Frankly Speaking: Red flags at Serba Dinamik need clear answers
Last week, Serba Dinamik Holdings Bhd announced on Tuesday that it “was informed by the external auditors on some matters pertaining to statutory audit”, and that “the board is in the midst of appointing an independent firm to commence a special independent review to assess the veracity and accuracy of the matters”.
As last Wednesday was a public holiday, all was quiet on that front. Come Thursday morning, Serba Dinamik said its shares had been suspended “pending the release of further clarification [on the] announcement made on May 25, 2021”.
And then, on Friday, Serba Dinamik made a similar announcement that the trading of its shares remained suspended.
Last Thursday, an analysts’ briefing took place at which little was divulged. The following day, shareholder Datuk Abdul Kadier Sahib, a non-independent non-executive director who holds 15.96% of the company’s shares, proposed an EGM to remove its auditors KPMG and appoint BDO as the new auditors.
Late Friday evening, Serba Dinamik announced a number of issues KPMG had raised, including sales transactions and trade receivables, some of which involved transactions of RM2.32 billion.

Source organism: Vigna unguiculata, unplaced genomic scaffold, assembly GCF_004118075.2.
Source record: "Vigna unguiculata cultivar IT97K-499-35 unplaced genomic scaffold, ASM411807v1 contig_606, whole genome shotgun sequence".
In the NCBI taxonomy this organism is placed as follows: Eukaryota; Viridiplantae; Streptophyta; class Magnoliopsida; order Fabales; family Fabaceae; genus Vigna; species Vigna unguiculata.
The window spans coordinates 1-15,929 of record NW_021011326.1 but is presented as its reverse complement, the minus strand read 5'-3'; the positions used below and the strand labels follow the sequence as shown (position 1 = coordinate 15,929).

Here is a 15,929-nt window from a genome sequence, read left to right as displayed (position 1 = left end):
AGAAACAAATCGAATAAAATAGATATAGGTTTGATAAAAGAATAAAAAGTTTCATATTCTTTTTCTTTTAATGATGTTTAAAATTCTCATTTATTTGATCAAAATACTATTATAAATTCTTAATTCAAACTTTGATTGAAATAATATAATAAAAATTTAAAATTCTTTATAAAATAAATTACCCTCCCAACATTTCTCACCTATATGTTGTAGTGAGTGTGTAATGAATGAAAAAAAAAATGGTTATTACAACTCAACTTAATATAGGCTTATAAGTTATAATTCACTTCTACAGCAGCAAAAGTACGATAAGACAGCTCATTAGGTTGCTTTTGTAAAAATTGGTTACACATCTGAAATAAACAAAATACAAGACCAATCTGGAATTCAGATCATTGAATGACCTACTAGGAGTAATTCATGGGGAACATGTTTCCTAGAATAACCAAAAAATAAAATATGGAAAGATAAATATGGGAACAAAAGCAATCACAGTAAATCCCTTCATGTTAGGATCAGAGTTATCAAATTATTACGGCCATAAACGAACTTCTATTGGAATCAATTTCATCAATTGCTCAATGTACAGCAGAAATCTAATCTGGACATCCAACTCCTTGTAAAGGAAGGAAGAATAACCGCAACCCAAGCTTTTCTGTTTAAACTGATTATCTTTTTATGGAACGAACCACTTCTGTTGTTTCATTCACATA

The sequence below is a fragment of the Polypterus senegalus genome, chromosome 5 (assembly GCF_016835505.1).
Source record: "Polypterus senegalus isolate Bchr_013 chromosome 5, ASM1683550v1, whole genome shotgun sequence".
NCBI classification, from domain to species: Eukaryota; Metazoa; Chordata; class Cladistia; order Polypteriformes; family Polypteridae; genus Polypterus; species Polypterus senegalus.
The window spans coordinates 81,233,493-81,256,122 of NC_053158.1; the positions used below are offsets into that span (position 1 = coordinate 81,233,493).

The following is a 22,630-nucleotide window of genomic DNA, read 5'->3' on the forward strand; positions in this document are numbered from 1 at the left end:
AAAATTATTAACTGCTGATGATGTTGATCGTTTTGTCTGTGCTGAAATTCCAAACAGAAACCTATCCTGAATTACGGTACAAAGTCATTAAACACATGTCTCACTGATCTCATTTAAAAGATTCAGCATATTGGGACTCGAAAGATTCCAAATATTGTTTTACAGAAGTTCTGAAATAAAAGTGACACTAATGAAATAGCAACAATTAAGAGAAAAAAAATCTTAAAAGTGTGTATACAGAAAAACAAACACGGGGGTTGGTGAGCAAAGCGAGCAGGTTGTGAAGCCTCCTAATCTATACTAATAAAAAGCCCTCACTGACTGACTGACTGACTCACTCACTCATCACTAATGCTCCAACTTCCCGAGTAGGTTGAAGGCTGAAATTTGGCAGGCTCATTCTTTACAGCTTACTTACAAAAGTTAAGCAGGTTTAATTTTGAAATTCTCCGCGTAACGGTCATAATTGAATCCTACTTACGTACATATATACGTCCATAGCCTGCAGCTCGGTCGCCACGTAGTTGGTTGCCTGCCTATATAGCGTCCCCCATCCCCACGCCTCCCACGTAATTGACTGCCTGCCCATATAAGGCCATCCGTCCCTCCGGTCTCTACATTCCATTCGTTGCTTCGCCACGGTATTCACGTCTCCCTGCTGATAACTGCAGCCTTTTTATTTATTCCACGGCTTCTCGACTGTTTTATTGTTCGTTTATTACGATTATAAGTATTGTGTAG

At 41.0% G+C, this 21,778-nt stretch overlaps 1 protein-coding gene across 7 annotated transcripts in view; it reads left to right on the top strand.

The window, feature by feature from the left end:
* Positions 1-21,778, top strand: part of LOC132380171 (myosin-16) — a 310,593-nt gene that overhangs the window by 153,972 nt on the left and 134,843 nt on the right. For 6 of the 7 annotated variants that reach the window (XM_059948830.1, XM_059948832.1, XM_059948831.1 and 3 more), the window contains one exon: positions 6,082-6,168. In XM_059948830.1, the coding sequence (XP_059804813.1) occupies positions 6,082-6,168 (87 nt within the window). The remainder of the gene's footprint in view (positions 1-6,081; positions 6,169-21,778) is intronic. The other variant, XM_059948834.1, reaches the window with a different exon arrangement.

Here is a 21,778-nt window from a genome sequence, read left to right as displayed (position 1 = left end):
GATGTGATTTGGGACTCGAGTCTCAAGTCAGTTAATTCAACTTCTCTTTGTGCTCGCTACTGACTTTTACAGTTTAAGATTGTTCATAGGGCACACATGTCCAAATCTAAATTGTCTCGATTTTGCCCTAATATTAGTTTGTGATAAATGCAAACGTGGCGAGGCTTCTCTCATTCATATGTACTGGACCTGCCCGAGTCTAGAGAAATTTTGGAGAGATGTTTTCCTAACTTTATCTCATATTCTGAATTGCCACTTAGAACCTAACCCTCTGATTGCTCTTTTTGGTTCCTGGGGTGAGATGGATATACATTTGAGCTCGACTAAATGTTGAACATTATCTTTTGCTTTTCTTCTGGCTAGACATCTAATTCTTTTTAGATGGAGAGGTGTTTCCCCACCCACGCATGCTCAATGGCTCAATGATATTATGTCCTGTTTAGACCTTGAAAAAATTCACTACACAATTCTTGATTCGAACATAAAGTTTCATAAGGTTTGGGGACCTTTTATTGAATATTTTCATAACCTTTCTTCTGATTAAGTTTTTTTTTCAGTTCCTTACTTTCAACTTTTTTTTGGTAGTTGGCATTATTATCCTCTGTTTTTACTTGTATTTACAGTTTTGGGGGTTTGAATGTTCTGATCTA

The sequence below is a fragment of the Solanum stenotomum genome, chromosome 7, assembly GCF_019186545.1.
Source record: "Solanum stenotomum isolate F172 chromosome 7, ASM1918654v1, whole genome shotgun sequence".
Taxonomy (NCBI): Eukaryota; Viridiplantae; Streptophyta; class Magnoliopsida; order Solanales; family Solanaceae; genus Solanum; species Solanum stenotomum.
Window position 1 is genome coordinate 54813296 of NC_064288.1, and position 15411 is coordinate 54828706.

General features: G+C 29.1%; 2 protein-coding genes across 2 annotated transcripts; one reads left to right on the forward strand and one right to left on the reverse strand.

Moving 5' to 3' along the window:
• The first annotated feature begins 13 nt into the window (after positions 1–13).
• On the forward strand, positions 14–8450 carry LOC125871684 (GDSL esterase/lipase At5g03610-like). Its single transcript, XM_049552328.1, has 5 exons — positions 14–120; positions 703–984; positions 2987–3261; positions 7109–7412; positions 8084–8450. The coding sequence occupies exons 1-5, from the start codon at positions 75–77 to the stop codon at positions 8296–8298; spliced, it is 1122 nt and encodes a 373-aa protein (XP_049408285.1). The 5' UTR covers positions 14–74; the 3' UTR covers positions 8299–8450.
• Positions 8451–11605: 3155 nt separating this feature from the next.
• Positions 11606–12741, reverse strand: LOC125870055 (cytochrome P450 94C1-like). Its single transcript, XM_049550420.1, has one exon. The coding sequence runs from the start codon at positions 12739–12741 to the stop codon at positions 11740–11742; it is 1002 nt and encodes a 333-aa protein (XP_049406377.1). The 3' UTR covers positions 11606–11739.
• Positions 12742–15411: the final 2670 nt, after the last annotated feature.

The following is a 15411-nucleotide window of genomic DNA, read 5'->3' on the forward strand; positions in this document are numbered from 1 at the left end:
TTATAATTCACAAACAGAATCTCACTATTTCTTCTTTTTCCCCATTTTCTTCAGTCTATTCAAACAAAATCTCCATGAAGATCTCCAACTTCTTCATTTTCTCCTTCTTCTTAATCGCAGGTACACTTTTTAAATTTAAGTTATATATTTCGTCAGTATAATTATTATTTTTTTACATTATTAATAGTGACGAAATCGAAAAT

KPMG also took issue with suppliers that had similar registered addresses and a paid-up capital of only RM100,000 each, “where supplier is owned by an individual shareholder despite having transactions which range from between RM60 million and RM96 million”. In total, these transactions amounted to RM481 million.
Also at issue is a customer and supplier in Bahrain whose office address could not be located. Serba Dinamik, however, says KPMG had sighted the wrong address. These transactions total US$101 million, along with trade receivables’ balance of US$24 million.
KPMG was also unable to determine the appropriateness of some contracts, transactions, as well as the revenue, but these have been disputed by Serba Dinamik.
The issues mentioned by Serba Dinamik transpired in early May, which raises the question of why it took so long — more than two weeks — to make known KPMG’s concerns. Was the announcement made prior to the public holiday as a means of buying time?
All eyes will be on the reaction in share price when the suspension is lifted but certainly, shareholders would want clearer answers from the management.